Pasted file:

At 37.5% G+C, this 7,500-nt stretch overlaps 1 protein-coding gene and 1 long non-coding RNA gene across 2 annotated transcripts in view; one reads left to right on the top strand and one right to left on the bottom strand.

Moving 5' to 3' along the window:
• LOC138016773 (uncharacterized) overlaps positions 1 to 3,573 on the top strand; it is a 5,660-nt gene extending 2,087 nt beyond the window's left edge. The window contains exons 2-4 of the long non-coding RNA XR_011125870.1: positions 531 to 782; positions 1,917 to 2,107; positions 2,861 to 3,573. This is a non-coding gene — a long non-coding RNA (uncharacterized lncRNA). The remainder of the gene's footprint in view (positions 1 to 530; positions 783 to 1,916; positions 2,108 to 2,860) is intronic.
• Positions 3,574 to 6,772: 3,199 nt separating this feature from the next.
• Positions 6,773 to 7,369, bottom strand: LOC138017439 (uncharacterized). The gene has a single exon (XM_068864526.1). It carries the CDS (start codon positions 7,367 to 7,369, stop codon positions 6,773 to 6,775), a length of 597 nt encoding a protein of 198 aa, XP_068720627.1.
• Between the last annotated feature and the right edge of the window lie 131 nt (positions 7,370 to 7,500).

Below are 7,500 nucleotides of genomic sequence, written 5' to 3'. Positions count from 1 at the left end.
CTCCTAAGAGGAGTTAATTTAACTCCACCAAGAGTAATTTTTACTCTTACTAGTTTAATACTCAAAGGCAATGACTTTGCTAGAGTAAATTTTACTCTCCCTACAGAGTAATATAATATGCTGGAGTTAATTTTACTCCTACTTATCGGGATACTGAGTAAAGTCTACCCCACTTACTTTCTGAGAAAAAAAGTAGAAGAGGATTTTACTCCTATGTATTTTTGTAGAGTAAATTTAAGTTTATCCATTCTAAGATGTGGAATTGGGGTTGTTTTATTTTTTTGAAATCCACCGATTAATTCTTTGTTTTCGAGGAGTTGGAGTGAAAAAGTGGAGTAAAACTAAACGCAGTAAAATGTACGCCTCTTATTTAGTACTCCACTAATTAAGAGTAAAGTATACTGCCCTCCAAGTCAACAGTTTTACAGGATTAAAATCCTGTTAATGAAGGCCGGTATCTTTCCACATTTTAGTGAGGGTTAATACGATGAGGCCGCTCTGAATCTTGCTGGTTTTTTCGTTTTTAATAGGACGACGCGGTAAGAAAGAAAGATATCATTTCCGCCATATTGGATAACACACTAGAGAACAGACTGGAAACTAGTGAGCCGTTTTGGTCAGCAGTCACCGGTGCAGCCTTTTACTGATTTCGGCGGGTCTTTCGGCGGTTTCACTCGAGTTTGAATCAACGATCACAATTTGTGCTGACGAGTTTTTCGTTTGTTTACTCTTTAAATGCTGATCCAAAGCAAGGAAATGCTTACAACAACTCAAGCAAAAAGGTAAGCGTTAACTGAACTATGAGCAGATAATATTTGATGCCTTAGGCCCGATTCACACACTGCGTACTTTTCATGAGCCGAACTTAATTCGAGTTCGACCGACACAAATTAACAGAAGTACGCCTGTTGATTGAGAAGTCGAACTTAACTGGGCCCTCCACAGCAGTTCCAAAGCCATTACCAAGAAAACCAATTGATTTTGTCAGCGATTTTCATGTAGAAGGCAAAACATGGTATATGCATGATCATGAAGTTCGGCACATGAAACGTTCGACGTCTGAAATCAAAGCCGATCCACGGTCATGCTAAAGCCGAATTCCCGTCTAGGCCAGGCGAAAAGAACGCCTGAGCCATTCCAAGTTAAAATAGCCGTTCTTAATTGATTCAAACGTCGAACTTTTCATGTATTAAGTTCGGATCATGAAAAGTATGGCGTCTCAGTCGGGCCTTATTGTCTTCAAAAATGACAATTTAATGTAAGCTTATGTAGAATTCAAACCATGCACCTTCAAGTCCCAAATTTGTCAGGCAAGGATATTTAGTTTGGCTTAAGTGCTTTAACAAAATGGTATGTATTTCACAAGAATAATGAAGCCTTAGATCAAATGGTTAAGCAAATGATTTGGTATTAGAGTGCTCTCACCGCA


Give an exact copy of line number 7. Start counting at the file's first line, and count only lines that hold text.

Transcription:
Below are 7,500 nucleotides of genomic sequence, written 5' to 3'. Positions count from 1 at the left end.